I’m writing this blog partly because of an event that happened recently and also because of the past few weeks. I’ve been working a lot recently and my job as a carer for autistic children requires me to do a lot of walking around with them, often in some of the roughest and most deprived areas of the city. I’m not saying there is a link between deprivation and autism, it’s just coincidental that one of of my clients lives in a particularly bad part of town. I grew up in an area of relatively high crime and at the time I was growing up, crime was at its highest in the area. I saw things that I wish no one would have to see, groups of men beating people unconscious, people holding a knife to people’s throats etc so I’ve become somewhat a master of avoiding such incidents.

Today, I was walking down the street when I saw some boisterous young men and I can usually tell what kind of people are going to cause trouble or social friction up to a minute before it happens. I’ll teach you how I do it in a minute, but more importantly it’s what I did or what I do, that has kept me safe for all these years. As the group (2 guys and a woman) approached me, one of the guys put his hand up to gesture a high five. He had a cheeky smile and I knew he was going to do something silly so I just looked beyond him and as he walked past his mate shoved him into me, but luckily missed. And that was it, other than me calling them “dicks” as I walked past. These small incidents are the same ones that escalate into bigger problems. I know this because I am one of the only people who would go out virtually every week and NEVER got into a fight in a bar, kebab shop, anywhere. I remember after weeks of going out, my friends went out without me and got into a huge brawl in which some people got very hurt, and it wasn’t the only time.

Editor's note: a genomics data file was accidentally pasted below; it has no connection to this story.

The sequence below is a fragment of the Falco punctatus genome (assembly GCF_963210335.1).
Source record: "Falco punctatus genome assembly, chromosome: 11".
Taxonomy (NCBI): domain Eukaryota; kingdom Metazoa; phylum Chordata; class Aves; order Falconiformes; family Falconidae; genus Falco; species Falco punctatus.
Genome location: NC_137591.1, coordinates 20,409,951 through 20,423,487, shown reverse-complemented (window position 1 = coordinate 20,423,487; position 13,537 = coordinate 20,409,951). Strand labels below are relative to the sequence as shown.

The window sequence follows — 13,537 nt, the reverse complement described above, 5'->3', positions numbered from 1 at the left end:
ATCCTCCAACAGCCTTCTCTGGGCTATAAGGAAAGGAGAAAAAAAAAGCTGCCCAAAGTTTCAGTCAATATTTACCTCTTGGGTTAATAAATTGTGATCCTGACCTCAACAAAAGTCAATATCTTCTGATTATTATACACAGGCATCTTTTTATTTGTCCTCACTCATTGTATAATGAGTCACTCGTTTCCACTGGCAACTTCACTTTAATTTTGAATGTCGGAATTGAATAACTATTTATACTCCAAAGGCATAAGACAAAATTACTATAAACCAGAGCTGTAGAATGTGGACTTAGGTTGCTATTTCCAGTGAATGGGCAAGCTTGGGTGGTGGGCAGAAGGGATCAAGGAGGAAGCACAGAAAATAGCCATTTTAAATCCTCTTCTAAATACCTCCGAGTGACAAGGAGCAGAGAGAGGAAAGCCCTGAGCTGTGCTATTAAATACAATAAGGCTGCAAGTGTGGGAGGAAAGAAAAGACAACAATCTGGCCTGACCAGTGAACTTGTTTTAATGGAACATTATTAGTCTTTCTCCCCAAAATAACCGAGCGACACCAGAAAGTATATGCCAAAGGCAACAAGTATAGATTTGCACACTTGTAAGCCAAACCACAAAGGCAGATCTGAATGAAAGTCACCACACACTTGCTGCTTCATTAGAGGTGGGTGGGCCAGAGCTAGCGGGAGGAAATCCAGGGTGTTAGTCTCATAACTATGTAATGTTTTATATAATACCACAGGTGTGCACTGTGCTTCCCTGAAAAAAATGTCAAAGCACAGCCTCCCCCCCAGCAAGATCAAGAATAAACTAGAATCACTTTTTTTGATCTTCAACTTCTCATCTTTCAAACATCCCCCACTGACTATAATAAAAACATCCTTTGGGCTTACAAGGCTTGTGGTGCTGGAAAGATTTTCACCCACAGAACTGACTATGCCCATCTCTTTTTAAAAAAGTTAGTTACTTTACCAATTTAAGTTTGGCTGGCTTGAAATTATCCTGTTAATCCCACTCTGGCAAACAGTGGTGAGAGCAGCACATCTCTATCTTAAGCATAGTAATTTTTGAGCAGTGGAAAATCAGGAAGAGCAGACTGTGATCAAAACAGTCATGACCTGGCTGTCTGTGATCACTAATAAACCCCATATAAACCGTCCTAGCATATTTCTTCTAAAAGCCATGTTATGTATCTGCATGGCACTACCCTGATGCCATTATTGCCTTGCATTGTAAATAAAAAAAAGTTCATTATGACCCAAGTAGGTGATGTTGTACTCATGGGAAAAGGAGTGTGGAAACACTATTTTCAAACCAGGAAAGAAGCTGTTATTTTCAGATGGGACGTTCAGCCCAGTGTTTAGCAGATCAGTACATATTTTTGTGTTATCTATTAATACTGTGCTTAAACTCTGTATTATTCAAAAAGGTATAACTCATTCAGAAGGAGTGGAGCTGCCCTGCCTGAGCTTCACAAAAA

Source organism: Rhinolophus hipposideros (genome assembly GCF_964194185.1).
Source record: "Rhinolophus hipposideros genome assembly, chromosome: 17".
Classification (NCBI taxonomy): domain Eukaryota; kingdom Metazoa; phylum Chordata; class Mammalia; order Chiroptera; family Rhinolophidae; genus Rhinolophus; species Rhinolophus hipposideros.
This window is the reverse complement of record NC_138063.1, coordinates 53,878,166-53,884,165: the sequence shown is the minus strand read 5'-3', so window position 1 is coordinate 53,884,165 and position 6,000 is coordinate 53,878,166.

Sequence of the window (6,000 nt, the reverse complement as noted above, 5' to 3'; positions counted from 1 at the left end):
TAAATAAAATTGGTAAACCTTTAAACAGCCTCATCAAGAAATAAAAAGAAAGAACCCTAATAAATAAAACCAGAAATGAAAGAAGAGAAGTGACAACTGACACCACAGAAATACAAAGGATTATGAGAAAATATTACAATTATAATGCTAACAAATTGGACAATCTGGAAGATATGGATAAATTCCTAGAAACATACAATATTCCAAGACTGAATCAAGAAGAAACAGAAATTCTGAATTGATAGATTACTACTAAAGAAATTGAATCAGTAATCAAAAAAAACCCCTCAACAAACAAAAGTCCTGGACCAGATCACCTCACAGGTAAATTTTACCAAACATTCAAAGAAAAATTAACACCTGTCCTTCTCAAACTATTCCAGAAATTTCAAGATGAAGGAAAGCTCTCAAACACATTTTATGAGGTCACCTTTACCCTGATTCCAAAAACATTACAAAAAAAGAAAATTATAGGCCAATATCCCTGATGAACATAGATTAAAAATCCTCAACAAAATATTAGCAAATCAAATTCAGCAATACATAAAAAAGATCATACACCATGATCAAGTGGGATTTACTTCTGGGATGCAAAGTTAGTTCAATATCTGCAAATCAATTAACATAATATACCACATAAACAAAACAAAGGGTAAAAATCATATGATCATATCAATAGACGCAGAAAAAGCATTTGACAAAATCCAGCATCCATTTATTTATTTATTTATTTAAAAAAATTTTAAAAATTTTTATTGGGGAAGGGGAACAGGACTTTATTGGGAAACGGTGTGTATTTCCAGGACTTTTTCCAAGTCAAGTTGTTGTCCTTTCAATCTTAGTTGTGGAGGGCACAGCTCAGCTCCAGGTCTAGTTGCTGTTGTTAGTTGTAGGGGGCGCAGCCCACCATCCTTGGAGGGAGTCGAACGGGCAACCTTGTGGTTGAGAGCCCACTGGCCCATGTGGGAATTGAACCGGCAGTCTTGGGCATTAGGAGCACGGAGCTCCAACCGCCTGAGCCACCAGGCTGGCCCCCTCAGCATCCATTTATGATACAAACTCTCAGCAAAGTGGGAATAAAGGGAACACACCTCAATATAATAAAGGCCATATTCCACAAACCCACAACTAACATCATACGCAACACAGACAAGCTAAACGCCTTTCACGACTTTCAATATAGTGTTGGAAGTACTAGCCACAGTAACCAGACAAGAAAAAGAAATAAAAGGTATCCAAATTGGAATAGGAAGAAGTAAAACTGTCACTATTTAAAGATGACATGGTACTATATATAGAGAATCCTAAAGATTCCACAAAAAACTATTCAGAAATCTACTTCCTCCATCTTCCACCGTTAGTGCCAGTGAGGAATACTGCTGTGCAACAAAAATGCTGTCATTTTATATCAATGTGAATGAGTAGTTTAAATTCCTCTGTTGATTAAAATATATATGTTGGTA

I am a pacifist, a diffuser. That is the most important part of this whole blog. It’s important to not get worked up over small things and every now and again, let someone undermine you and get away with it. What’s also important is recognizing when things are going south and when/how to get the hell out of there. Here are some of my tips.

Always look ahead and prejudge a group of people

Things you should look for a) do they look drunk? b) are they shouting / play fighting / messing around / looking for trouble? c) how much do they outnumber you by? d) are they physically a lot stronger than you e) have they noticed you?

If none of those signs exist. You can probably just walk past them, but if 2 or more of those signs occur. Find a way to avoid them such as crossing the road or turning on to another street.

Avoid areas of drunk people

Most violent crimes are alcohol related. When your judgement is distorted and your testosterone boosted from being around the lads, you can find yourself doing stupid things. I know the nicest people that just flip when they have had a drink. Another good point is to not hang around with such people, not because they might attack you, but you will become involved in the trouble they have started.

Know what area you are in

Some violence is territory related, usually in bigger cities that have area rivalries. Thankfully, you don’t get shot for wearing certain colors in the areas that I’ve been, but it’s important to know if there is a history of gang violence, so you can avoid groups at all cost and certain streets, neighborhoods etc.